The Garda Commissioner said the intention of those organising protests during Covid-19 has been to disrupt the work of legitimate business and Government.

Drew Harris denied that gardaí were "heavy handed" in Dublin city centre yesterday when they arrested eleven protesters and charged nine of them.

He said there was to be "a very frightening stampede up Grafton Street" which "can't be allowed to happen."

The response he said was "proportionate to public order threats at that moment."

He also said that while protest is a legitimate activity many protesters were "there for an unlawful purpose", no one was in charge and no one admitted to organising the protests but intelligence showed they were there to disrupt. That, he said, cannot be tolerated.

The Commissioner described the groups behind the protests as a mix of groups with extremist views.

He said he has difficulty telling them apart as they all seem to have the same views.

"They do vary in some areas" he said, "they follow the great replacement theory which is a far right theory very popular on the internet within closed groups on the internet."

We need your consent to load this rte-player contentWe use rte-player to manage extra content that can set cookies on your device and collect data about your activity. Please review their details and accept them to load the content.Manage Preferences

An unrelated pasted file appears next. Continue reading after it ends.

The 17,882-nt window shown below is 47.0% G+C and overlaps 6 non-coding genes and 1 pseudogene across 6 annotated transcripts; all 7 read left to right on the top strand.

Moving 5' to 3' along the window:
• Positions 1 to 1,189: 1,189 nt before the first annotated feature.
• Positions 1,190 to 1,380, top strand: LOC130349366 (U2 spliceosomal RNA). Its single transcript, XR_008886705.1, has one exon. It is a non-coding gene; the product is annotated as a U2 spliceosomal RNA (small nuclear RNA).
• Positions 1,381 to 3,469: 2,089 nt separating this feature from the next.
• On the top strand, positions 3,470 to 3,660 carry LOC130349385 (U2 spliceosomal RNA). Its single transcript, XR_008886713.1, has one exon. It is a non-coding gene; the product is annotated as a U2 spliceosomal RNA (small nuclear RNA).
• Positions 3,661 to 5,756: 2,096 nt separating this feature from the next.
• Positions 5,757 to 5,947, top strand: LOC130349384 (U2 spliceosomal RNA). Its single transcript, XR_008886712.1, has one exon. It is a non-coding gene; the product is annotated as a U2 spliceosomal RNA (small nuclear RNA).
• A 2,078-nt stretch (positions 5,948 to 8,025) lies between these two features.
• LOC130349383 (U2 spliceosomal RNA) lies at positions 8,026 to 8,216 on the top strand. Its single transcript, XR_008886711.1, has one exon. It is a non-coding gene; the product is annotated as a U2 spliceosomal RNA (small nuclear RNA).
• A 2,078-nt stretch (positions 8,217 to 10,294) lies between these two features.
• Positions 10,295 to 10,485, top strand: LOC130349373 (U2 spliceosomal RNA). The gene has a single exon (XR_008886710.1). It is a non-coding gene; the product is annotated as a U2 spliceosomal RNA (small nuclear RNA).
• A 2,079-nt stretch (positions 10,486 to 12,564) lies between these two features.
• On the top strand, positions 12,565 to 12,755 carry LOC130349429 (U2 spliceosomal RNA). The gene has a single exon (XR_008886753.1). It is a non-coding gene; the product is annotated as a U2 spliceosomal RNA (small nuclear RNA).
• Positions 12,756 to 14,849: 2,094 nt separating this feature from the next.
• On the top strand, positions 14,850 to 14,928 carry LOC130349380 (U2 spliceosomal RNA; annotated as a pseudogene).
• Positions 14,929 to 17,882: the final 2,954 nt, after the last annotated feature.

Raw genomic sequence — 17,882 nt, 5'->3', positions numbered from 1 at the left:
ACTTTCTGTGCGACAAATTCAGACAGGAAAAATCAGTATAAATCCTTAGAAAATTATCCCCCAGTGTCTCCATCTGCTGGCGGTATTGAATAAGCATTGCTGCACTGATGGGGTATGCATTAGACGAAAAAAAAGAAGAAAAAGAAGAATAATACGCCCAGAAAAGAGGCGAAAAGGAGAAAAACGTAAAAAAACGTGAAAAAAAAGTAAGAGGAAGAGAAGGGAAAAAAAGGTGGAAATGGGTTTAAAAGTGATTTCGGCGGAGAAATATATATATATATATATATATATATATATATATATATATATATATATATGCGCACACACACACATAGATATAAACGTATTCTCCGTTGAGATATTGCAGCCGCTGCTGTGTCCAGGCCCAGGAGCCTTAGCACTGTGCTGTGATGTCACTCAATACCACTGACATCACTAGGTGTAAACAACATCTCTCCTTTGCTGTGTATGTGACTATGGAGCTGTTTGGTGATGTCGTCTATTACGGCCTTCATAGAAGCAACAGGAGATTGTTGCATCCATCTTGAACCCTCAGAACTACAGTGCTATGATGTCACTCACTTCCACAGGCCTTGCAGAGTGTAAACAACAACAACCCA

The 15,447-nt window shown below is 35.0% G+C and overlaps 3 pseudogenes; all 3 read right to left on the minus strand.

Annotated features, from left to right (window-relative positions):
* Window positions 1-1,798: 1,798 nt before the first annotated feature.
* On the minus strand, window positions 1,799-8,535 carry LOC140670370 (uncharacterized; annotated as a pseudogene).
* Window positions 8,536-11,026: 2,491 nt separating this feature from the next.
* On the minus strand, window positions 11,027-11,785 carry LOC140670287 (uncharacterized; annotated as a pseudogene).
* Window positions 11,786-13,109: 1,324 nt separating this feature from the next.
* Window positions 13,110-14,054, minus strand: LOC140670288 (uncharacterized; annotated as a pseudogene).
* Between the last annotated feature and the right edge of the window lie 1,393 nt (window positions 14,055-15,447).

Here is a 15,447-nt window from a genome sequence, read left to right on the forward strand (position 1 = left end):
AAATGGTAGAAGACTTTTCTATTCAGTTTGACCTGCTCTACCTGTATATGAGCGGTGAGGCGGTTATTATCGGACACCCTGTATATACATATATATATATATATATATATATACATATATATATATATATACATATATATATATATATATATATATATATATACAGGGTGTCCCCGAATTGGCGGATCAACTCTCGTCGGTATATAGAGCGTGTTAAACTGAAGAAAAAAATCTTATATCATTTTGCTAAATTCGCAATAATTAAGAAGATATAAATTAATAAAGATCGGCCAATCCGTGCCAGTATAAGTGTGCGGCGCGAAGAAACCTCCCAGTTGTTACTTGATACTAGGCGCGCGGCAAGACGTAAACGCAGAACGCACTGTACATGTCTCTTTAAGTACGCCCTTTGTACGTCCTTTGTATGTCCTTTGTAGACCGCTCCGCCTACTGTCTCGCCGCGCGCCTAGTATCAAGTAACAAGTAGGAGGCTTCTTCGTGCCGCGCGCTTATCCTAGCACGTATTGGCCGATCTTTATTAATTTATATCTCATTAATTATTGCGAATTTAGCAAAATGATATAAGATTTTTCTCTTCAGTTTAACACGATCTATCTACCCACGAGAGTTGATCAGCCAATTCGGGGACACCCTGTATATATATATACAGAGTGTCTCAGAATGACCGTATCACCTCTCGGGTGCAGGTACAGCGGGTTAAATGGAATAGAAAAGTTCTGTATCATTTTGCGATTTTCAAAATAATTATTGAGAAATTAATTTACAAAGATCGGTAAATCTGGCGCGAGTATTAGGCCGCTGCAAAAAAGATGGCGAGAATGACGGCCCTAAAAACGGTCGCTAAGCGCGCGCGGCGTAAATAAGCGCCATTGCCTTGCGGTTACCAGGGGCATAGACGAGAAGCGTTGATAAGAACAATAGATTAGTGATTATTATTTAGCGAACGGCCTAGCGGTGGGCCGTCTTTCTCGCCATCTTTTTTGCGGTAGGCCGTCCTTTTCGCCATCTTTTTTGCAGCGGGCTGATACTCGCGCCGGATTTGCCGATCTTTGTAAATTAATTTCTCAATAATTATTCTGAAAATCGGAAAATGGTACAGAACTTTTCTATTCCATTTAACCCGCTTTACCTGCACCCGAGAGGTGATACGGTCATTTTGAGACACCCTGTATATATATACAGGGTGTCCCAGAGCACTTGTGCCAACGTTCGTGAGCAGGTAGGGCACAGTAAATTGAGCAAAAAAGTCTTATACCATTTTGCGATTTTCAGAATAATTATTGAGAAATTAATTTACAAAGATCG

Latest coronavirus stories

He also said gardaí were concerned that they see an initial call on open source media, then these groups go to covert source of communicating.

"That tells us there's a problem here," he said, "we should be concerned".

Drew Harris also described the small protest outside the Central Criminal Court last week during which Caroline Donohoe, the wife of the late Detective Garda Adrian Donohoe, was shouted at as "disgraceful behaviour".

However, he said disgraceful behaviour does not breach public order legislation and the circumstances gardaí found themselves in meant they were constrained by what the law allow them to do at that point.

Dr Natasha Dromey, specialist in international terrorism at UCC, has said the far-right movements seen across the world have led to a normalising of view and the associated behaviour here. 

Dr Dromey was speaking on RTÉ's Drivetime after the Garda Commissioner insisted Gardaí were not "heavy handed" in policing anti-lockdown protests in Dublin yesterday.  

Eleven people were arrested during clashes, and nine have since been charged. 

Dr Dromey said it is now become "acceptable" to have extreme viewpoints and to subsequently share them on social media. 

She said: "They are masters at preying on fear." 

She said the gardaí and the government will face a challenge as they try to deal with large gatherings without being seen that they are "suppressing the voice of the people."

She added: "This will provide these groups with more firepower."